The Logos Outcast becomes flesh (sarx) and sets up his booth or tabernacle or sukkah among us. So far, the author has already alluded to the Feast of the Dedication (Hanukkah) with the light imagery and here he alludes to the Feast of Tabernacles (Sukkot) with the booth imagery. Both of these feasts will appear again in the Gospel. Another Jewish festival alluded to in the prologue is the Feast of Weeks (Shavuot), which celebrates the giving of the Torah to Moses: “The law indeed was given through Moses; grace and truth came through Jesus Christ” (1:17).

The other major Jewish festival that will appear often in the Gospel is the Feast of Passover, perhaps the most important feast in the Fourth Gospel. Scratch the “perhaps.” It is the most important feast in the Fourth Gospel. So why is it not also referenced early on?

Well, though I don’t see a clear reference to the Passover in the prologue itself, the first title given to Jesus after the prologue is “Lamb of God.” After denying that he is the Messiah, Elijah and “the prophet,” John the Baptizer describes the one coming after him, whose sandal he is not worthy to untie. The next day, he sees Jesus coming toward him and says, “Look! The Lamb of God who takes away the sin of the world!” He then shares his testimony about the Spirit affirming Jesus as the Son of God (which was a way of saying “Messiah,” not a way of calling Jesus the second person of the Trinity). And then, wash, rinse, repeat. The next day, John sees Jesus again and says, “Look! The Lamb of God!”

The Lamb of God and the Passover are crucial for understanding the cross, which is perhaps why the author repeats this title, wanting to make sure that the reader is paying attention. Since the Passover and the Lamb will come up again in the Gospel, I will hold off on unpacking their meaning until later.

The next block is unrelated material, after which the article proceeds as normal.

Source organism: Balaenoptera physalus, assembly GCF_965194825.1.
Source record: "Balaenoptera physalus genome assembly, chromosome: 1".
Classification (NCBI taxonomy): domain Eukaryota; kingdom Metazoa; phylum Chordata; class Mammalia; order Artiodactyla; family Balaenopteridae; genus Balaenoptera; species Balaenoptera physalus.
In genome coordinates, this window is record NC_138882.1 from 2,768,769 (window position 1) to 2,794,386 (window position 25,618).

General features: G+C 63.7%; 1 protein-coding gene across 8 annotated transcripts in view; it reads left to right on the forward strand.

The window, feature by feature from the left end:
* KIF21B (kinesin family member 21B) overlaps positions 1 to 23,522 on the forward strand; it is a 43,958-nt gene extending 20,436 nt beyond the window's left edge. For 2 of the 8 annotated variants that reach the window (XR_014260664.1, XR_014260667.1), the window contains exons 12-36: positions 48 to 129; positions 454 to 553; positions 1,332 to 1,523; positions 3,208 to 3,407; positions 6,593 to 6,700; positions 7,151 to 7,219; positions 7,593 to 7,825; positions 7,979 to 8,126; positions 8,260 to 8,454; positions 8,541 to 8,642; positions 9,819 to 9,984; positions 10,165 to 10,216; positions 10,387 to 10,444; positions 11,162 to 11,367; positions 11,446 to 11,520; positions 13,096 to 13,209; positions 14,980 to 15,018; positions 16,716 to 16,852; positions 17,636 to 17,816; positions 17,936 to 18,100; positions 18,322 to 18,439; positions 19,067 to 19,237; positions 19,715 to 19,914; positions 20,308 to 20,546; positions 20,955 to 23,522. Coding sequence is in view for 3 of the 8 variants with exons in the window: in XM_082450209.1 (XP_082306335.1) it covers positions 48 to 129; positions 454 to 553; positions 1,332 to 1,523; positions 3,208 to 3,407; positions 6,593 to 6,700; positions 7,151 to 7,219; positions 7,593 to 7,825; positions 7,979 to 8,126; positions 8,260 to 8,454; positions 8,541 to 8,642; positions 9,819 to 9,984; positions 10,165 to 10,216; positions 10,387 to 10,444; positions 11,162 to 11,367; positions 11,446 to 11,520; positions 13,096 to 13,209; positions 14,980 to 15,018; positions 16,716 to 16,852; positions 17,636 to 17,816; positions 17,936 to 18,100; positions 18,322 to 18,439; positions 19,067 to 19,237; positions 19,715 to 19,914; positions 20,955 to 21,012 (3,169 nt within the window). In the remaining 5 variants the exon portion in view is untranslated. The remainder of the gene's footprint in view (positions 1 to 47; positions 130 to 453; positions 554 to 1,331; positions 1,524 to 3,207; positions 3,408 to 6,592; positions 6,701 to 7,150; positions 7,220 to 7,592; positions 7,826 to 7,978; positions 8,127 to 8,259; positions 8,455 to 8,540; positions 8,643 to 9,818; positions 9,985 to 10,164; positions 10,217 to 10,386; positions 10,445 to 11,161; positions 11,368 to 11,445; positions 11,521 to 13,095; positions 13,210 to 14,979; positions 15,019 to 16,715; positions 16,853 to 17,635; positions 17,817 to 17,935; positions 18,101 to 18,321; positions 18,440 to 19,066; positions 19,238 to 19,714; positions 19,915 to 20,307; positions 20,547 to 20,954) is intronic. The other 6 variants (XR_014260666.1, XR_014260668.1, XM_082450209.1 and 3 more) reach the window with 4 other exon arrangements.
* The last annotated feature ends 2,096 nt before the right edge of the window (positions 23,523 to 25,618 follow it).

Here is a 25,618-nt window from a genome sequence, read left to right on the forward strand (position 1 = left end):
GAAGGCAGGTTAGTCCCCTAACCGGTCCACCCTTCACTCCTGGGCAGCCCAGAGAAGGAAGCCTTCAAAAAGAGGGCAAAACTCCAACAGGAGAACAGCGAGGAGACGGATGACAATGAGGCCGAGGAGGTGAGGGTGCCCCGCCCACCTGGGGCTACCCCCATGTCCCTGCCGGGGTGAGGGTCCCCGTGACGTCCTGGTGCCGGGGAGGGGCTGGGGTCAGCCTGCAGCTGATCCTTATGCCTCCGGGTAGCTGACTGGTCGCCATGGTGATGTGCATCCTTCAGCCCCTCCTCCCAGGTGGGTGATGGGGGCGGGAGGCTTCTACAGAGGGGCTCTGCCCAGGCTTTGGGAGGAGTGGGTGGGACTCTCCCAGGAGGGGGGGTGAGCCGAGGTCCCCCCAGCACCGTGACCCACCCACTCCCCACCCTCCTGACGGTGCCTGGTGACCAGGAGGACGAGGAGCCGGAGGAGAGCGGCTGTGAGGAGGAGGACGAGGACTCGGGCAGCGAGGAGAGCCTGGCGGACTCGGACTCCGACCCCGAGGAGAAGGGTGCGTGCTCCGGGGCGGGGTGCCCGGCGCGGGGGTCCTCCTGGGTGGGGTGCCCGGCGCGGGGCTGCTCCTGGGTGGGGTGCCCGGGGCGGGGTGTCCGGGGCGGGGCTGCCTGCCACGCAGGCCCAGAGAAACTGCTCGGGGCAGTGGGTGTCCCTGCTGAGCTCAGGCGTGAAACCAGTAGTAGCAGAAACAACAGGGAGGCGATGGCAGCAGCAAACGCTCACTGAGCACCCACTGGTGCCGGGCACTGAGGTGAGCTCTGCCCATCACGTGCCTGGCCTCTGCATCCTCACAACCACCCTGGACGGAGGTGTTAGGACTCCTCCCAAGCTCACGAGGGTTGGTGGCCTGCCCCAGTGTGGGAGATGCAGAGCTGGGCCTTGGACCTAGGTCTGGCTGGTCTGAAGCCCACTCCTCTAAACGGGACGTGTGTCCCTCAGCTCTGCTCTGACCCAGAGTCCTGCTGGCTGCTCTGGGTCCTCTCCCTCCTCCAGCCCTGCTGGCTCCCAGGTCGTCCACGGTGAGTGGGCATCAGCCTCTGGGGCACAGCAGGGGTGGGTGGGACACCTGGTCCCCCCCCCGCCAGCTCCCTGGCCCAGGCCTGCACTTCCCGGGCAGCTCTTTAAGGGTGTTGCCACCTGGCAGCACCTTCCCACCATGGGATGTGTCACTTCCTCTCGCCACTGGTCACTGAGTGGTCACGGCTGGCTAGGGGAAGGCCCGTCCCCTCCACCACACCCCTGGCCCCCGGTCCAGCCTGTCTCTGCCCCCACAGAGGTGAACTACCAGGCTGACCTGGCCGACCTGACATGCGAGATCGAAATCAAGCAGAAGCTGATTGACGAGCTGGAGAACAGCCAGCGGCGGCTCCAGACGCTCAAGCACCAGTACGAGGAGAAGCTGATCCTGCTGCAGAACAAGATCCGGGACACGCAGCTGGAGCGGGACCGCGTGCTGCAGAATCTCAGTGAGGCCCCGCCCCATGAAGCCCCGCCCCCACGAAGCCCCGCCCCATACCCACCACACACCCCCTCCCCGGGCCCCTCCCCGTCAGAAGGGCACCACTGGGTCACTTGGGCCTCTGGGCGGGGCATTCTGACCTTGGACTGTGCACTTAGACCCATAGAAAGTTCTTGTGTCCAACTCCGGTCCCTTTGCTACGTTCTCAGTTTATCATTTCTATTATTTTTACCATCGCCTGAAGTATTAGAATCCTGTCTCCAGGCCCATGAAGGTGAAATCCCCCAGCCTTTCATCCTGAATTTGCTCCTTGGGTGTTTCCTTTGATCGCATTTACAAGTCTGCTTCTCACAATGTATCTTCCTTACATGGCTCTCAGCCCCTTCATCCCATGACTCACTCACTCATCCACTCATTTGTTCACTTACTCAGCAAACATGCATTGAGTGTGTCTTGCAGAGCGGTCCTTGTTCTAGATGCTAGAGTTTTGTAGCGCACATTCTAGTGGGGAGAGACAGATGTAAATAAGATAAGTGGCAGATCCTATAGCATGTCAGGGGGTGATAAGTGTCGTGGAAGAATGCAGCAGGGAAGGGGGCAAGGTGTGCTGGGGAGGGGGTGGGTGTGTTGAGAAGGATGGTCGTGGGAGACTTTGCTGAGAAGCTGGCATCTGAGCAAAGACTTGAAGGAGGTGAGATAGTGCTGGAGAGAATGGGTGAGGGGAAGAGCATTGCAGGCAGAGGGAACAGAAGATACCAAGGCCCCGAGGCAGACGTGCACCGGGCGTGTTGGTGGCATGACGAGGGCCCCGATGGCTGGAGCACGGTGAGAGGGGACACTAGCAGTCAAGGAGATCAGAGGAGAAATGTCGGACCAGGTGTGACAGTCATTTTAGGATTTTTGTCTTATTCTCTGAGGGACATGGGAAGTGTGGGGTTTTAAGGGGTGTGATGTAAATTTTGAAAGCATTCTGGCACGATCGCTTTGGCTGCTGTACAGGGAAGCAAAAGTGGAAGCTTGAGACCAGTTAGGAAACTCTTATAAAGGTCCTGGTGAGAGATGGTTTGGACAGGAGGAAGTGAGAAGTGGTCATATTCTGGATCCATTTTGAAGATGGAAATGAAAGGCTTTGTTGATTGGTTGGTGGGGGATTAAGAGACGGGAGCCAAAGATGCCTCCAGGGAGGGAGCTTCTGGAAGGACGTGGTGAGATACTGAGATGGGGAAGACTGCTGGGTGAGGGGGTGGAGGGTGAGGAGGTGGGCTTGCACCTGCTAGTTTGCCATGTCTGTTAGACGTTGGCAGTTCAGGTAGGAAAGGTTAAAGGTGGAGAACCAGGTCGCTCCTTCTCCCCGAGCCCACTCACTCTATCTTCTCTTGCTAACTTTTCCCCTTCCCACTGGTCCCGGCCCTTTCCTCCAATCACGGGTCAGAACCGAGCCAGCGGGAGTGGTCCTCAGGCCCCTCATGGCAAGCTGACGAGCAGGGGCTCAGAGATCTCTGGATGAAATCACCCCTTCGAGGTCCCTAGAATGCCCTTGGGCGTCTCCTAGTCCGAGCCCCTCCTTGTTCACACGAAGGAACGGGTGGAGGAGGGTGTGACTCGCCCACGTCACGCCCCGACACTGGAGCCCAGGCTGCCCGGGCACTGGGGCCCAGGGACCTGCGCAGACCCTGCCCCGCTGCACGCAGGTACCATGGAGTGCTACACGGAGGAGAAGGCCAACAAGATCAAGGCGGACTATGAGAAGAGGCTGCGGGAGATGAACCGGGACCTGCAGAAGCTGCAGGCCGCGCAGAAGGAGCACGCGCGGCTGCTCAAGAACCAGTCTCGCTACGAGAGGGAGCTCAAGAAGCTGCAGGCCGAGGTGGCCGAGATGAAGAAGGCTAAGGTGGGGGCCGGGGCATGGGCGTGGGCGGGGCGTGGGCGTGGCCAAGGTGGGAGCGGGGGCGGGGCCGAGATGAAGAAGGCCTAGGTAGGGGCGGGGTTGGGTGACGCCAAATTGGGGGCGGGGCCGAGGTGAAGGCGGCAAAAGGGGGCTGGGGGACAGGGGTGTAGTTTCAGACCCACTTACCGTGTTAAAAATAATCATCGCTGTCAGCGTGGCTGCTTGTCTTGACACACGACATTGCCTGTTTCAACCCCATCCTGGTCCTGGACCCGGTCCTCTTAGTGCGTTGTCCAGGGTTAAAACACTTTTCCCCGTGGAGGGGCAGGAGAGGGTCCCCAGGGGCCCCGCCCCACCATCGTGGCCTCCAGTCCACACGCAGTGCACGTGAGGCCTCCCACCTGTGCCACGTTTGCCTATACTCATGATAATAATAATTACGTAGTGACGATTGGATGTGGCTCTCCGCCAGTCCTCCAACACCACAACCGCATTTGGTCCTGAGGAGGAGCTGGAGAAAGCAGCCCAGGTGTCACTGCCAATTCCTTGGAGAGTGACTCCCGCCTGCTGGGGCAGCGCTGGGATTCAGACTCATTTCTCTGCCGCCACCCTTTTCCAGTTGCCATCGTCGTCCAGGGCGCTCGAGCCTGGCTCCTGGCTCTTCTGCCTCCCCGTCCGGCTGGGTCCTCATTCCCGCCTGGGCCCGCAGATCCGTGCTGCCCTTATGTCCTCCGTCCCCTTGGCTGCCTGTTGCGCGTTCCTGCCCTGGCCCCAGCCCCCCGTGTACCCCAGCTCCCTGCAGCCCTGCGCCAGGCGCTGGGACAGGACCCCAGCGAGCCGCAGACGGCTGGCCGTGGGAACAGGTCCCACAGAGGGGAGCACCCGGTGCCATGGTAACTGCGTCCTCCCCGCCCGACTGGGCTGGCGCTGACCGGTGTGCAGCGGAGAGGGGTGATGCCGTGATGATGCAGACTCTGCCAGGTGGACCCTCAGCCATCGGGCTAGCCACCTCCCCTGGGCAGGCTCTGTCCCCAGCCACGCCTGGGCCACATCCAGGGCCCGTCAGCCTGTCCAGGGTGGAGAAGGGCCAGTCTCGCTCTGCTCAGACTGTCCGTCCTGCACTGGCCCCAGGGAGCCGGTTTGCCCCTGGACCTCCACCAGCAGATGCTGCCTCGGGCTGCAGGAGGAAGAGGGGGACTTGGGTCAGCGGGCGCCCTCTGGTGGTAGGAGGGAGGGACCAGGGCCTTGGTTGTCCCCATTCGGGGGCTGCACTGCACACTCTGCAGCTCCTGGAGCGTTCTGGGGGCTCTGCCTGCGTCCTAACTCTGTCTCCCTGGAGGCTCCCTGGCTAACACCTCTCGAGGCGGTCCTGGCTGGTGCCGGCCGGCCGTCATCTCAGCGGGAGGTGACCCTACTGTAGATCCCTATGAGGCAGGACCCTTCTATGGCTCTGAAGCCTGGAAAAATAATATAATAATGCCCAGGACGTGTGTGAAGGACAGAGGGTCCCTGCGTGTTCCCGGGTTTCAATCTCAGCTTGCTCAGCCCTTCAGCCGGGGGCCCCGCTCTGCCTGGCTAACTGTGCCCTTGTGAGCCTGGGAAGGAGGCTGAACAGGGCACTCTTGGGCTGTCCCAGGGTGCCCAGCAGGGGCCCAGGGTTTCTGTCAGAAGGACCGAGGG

What do you desire? 

After pointing out the Lamb of God for a second time, two of John’s disciples decide to follow Jesus, who then asks them, “What do you seek?” or “What do you desire?”

“Are you looking for wisdom and life? Power and prestige?”

In the Fourth Gospel, Jesus’ first question to his disciples (and to us) requires us to reflect on desire and on our desire specifically. For Buddhists, desire or “thirst” (tanha) leads to suffering (dukkha). According to Genesis 3:6, the forbidden tree of knowledge was associated with desire (חמד) and the final commandment of the Decalogue, which sums up all the commandments (according to the rabbis) is “Do not desire (חמד) your neighbor’s stuff.” Do we desire what other people tell us to desire? Do we imitate each other’s desires? Do I have any desires that are truly my own? What am I really looking for? Honor and recognition? Do I want to be like God? Perhaps and that’s not all that bad.

God wants us to be like God. God wants to give us power to be children of God. Athanasius, the Father of Christian Orthodoxy, said, “God became man so that man can become God.” Do I want to be like God in such a way that I’m in rivalry with God, vying for position, and deifying my ego? Or do I want to be like God in such a way that I am in loving intimacy with the self-giving community of God? Desiring to be like God can be the most egotistical and narcissistic desire and yet it can also be the most humbling and self-giving desire…

So what do you desire?

A True Israelite…

After eating the fruit from the forbidden tree, Adam and Eve realize they’re naked and make clothes for themselves out of fig leaves (Gen 3:7). This verse causes many to suggest that the forbidden fruit was itself a fig. We don’t know for sure, but I like the idea. Also, according to legend, the Buddha attained enlightenment under a fig tree. (And after a seven-day juice cleanse, I broke the fast with a delicious fig!)

When God shows up in the garden and asks about the forbidden tree, Adam and Eve start to play the blame game: “It was the woman’s fault! The woman that you gave me!” “It was the serpent’s fault! He tricked me!” Like Adam and Eve, we blame each other, we blame the devil and sometimes we blame God.